Department of Human Pathology "Gaetano Barresi", University of Messina, 98125 Messina, Italy.
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Aim: Previous studies demonstrated discordant expression of human epidermal growth-factor receptor 2 (HER2) between primary cancer and their recurrence/metastasis. This study further evaluated HER2 status between primary gastric and breast invasive carcinomas and paired metastatic disease to lymph nodes.
Methods: This study collected formalin-fixed paraffin-embedded representative tissue blocks from 62 gastric and 65 breast primary carcinomas as well as synchronous metastatic lymph nodes (male:female = 39:88; age ranged between 44 and 95 years with mean age of 69.32 years) for immunohistochemical staining of HER2 expression (DAKO HercepTest™ kit). If immunohistochemical HER2 score reached to 2+, HER2 amplification was then assessed using fluorescence in situ hybridization (PharmDx™ kit DAKO).
Results: The discordant HER2 pooled rate, regardless either negative or positive conversion, was 9.67% in primary gastric carcinoma and corresponding nodal metastasis, while the changes in HER2 expression were revealed in 4.61% of mammary and lymph node neoplastic samples. A high-level concordance in HER2 expression between primary carcinoma and synchronous metastatic lymph nodes was confirmed in both types of cancer; the observed event of discordant HER2 status should be ascribed to intra-tumor heterogeneity, mostly appreciable in gastric cancer.
Conclusion: In any case, the shift from positive to negative HER2 expression suggests that trastuzumab could be the targeted treatment choice whereas the opposite shift should be evaluated by a simultaneous HER2 determination in both primary and metastatic lymph nodes.
Breast cancer, epidermal growth-factor receptor 2, gastric cancer, lymph node, metastasis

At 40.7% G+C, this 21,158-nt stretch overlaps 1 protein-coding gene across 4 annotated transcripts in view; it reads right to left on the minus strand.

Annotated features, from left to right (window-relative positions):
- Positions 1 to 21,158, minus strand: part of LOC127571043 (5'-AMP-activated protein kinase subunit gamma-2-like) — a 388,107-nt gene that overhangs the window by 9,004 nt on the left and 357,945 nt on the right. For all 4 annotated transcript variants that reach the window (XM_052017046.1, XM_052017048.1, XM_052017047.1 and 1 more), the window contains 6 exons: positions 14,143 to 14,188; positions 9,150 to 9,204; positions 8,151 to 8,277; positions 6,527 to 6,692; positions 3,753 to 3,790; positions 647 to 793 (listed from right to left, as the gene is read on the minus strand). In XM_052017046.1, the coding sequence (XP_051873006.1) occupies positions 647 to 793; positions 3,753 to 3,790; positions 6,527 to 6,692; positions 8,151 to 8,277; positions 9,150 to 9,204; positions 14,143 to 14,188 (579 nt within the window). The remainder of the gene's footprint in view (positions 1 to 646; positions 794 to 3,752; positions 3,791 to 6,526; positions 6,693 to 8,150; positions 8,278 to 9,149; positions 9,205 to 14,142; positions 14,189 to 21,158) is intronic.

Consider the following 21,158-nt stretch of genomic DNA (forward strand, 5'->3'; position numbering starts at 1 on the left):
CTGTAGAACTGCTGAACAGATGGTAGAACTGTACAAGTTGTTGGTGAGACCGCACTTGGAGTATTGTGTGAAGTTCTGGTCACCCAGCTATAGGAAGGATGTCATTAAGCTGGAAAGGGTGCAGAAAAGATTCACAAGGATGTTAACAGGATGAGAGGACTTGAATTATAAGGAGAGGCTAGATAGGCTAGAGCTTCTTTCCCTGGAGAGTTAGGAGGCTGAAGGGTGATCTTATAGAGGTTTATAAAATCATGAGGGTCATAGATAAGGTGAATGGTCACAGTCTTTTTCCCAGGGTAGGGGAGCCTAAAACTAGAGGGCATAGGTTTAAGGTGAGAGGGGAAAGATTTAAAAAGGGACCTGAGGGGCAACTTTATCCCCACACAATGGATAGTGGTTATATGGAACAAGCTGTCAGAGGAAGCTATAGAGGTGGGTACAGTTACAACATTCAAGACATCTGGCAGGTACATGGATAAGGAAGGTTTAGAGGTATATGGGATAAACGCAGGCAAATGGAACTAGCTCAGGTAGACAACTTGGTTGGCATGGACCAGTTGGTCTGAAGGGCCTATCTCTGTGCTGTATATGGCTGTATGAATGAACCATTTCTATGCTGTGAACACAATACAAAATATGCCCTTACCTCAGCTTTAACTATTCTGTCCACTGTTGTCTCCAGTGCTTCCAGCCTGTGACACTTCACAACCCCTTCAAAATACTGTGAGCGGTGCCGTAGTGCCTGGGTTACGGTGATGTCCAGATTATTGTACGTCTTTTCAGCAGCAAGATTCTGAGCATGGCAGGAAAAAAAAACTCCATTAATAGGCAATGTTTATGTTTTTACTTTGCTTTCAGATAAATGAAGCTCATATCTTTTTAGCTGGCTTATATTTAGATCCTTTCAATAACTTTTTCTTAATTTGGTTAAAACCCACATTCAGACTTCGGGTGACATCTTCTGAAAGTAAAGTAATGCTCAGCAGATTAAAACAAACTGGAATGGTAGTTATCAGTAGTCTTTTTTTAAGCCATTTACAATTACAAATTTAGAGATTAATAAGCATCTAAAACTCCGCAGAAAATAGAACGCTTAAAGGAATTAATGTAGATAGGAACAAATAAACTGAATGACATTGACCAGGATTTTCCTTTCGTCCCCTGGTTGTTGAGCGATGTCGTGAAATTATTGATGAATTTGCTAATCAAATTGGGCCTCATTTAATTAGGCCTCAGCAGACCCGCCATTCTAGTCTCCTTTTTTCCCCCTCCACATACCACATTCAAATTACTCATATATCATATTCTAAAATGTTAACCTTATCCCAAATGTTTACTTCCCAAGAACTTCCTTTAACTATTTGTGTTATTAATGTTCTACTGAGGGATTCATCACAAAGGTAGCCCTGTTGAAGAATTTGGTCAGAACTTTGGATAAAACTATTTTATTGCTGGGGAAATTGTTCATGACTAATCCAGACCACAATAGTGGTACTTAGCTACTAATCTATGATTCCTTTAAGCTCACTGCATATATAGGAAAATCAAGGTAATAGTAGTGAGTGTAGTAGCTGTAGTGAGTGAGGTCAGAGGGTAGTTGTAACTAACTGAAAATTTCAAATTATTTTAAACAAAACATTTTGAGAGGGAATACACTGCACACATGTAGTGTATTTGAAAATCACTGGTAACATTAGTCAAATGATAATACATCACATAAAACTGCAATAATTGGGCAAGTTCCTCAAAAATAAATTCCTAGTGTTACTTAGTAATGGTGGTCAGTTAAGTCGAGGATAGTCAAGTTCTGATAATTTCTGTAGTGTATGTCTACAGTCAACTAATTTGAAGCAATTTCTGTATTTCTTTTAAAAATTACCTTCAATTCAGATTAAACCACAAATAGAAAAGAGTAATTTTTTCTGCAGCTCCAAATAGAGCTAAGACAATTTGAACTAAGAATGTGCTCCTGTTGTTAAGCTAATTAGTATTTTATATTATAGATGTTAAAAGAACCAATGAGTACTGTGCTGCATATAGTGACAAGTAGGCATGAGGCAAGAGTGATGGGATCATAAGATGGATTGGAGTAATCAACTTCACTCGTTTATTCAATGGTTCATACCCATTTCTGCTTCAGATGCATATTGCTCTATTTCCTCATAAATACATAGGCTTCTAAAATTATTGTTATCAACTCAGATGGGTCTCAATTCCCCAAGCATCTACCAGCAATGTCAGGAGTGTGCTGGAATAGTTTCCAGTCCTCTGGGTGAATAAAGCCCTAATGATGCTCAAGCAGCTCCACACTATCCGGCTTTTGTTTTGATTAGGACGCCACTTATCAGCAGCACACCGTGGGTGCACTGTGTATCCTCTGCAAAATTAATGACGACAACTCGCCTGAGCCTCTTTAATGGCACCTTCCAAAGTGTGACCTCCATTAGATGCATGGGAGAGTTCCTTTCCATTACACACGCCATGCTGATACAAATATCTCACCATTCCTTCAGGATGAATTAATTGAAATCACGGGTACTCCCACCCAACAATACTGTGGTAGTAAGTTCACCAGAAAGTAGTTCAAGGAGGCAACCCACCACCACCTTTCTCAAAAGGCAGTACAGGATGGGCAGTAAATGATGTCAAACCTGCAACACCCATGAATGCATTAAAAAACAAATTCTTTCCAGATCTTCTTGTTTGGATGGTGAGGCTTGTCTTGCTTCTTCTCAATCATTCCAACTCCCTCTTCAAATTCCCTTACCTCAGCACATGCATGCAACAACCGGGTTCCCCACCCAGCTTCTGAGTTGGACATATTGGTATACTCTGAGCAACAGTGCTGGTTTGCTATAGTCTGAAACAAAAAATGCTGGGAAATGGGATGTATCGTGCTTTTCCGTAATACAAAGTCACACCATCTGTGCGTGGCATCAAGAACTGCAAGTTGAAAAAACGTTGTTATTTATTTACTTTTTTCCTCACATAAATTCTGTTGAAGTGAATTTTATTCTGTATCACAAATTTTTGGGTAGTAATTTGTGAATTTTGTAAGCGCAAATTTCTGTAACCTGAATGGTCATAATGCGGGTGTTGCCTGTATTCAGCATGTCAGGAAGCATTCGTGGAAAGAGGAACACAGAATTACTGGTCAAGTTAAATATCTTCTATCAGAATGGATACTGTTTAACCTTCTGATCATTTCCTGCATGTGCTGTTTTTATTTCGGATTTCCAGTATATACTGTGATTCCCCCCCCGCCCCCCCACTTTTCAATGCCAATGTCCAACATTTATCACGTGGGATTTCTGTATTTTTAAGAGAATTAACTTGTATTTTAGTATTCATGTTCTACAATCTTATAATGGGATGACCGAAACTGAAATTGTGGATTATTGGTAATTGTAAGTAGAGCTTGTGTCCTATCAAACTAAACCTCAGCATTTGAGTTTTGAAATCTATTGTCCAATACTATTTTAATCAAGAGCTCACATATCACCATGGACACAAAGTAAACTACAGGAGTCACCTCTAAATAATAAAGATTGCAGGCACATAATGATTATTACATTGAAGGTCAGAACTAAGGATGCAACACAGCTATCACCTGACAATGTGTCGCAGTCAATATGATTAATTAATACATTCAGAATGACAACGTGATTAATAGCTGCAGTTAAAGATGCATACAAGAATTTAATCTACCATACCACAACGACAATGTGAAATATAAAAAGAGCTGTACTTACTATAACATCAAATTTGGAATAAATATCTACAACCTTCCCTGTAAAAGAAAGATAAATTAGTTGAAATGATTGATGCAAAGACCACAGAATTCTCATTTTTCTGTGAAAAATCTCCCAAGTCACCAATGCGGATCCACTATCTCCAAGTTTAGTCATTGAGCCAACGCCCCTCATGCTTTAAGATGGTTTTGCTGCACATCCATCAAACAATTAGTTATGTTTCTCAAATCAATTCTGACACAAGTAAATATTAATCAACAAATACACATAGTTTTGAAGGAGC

Expression or ampliﬁcation of human epidermal growth-factor receptor 2 (HER2) frequently occur in primitive neoplastic tissues from patients with breast carcinoma (BC).[1-4] However, in recent years, several studies have demonstrated that HER2 status may vary in the metastatic lesions compared to the primary tumor,[5-8] and this discrepancy is more frequently found in distant metastases than in loco-regional ones.[9-13] Discordance in HER2 status was not only found between primary BC and its metastases, but also among the consecutive relapses of the same tumor, with similar proportions of cases turning from negative to positive or vice versa and the changes mainly appeared in the second or following progressions.[13-16]
HER2 ampliﬁcation may also be detected in gastric carcinomas (GCs), with a prevalence ranging between 7.7% and 25% depending on localization and histology of the cancer,[17-19] a higher rate of HER2 ampliﬁcation occurs in unusual aggressive histology types, such as the hepatoid variant.[20,21] However, until date, there were only a few studies reporting HER2 heterogeneity in paired primary and metastatic GC samples,[22-24] and demonstrating a low rate of discordance in HER2 ampliﬁcation with either positive and negative conversion.[23,24]
The potential divergence in the HER2 status between the primitive BC/GC and their metastasized diseases, or among the successive metastases of the same tumor, has a significant clinical relevance since it may modify the patient’s sensitivity to targeted therapies, which might be appropriate for the primitive tumor, but not for the metastases or vice versa.[12-15] For this reason, some investigators proposed that detection of HER2 status should be re-assessed in the neoplastic tissues from metastatic BC to establish whether the therapy is actually appropriate.[1,2,16,17]